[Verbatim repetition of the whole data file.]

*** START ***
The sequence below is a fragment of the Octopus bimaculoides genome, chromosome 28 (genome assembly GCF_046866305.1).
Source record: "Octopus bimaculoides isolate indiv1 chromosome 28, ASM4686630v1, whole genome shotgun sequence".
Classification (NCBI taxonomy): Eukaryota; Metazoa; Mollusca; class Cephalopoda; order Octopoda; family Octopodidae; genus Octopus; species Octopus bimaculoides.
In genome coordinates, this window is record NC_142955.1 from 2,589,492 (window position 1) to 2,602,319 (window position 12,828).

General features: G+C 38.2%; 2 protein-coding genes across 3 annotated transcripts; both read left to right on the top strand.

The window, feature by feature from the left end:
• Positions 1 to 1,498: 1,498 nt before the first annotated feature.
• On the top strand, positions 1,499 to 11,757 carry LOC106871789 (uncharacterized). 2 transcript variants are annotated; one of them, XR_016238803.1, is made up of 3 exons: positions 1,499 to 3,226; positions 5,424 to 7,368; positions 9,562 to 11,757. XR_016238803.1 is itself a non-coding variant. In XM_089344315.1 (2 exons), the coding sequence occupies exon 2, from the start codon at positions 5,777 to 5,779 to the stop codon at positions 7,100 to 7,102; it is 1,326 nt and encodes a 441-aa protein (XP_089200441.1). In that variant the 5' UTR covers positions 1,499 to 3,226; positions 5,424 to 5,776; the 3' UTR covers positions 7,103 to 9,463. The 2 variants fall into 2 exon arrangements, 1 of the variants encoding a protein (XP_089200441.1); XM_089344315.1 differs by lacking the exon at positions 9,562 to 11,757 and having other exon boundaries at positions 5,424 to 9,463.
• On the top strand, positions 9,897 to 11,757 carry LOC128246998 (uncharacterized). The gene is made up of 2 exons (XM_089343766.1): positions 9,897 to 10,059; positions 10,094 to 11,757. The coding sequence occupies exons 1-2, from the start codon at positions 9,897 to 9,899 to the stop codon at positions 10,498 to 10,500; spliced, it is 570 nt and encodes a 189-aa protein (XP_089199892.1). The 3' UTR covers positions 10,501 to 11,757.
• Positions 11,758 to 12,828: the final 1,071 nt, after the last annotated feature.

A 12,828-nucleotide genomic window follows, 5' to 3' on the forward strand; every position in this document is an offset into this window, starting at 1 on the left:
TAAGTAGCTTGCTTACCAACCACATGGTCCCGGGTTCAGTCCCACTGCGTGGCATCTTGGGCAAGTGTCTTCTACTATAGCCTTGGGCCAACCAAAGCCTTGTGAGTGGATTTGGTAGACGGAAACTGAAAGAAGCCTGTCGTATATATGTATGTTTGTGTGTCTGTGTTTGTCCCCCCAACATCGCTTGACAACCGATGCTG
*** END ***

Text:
The sequence below is a fragment of the Octopus bimaculoides genome, chromosome 28 (genome assembly GCF_046866305.1).
Source record: "Octopus bimaculoides isolate indiv1 chromosome 28, ASM4686630v1, whole genome shotgun sequence".
Classification (NCBI taxonomy): Eukaryota; Metazoa; Mollusca; class Cephalopoda; order Octopoda; family Octopodidae; genus Octopus; species Octopus bimaculoides.
In genome coordinates, this window is record NC_142955.1 from 2,589,492 (window position 1) to 2,602,319 (window position 12,828).

General features: G+C 38.2%; 2 protein-coding genes across 3 annotated transcripts; both read left to right on the top strand.

The window, feature by feature from the left end:
• Positions 1 to 1,498: 1,498 nt before the first annotated feature.
• On the top strand, positions 1,499 to 11,757 carry LOC106871789 (uncharacterized). 2 transcript variants are annotated; one of them, XR_016238803.1, is made up of 3 exons: positions 1,499 to 3,226; positions 5,424 to 7,368; positions 9,562 to 11,757. XR_016238803.1 is itself a non-coding variant. In XM_089344315.1 (2 exons), the coding sequence occupies exon 2, from the start codon at positions 5,777 to 5,779 to the stop codon at positions 7,100 to 7,102; it is 1,326 nt and encodes a 441-aa protein (XP_089200441.1). In that variant the 5' UTR covers positions 1,499 to 3,226; positions 5,424 to 5,776; the 3' UTR covers positions 7,103 to 9,463. The 2 variants fall into 2 exon arrangements, 1 of the variants encoding a protein (XP_089200441.1); XM_089344315.1 differs by lacking the exon at positions 9,562 to 11,757 and having other exon boundaries at positions 5,424 to 9,463.
• On the top strand, positions 9,897 to 11,757 carry LOC128246998 (uncharacterized). The gene is made up of 2 exons (XM_089343766.1): positions 9,897 to 10,059; positions 10,094 to 11,757. The coding sequence occupies exons 1-2, from the start codon at positions 9,897 to 9,899 to the stop codon at positions 10,498 to 10,500; spliced, it is 570 nt and encodes a 189-aa protein (XP_089199892.1). The 3' UTR covers positions 10,501 to 11,757.
• Positions 11,758 to 12,828: the final 1,071 nt, after the last annotated feature.

A 12,828-nucleotide genomic window follows, 5' to 3' on the forward strand; every position in this document is an offset into this window, starting at 1 on the left:
TAAGTAGCTTGCTTACCAACCACATGGTCCCGGGTTCAGTCCCACTGCGTGGCATCTTGGGCAAGTGTCTTCTACTATAGCCTTGGGCCAACCAAAGCCTTGTGAGTGGATTTGGTAGACGGAAACTGAAAGAAGCCTGTCGTATATATGTATGTTTGTGTGTCTGTGTTTGTCCCCCCAACATCGCTTGACAACCGATGCTG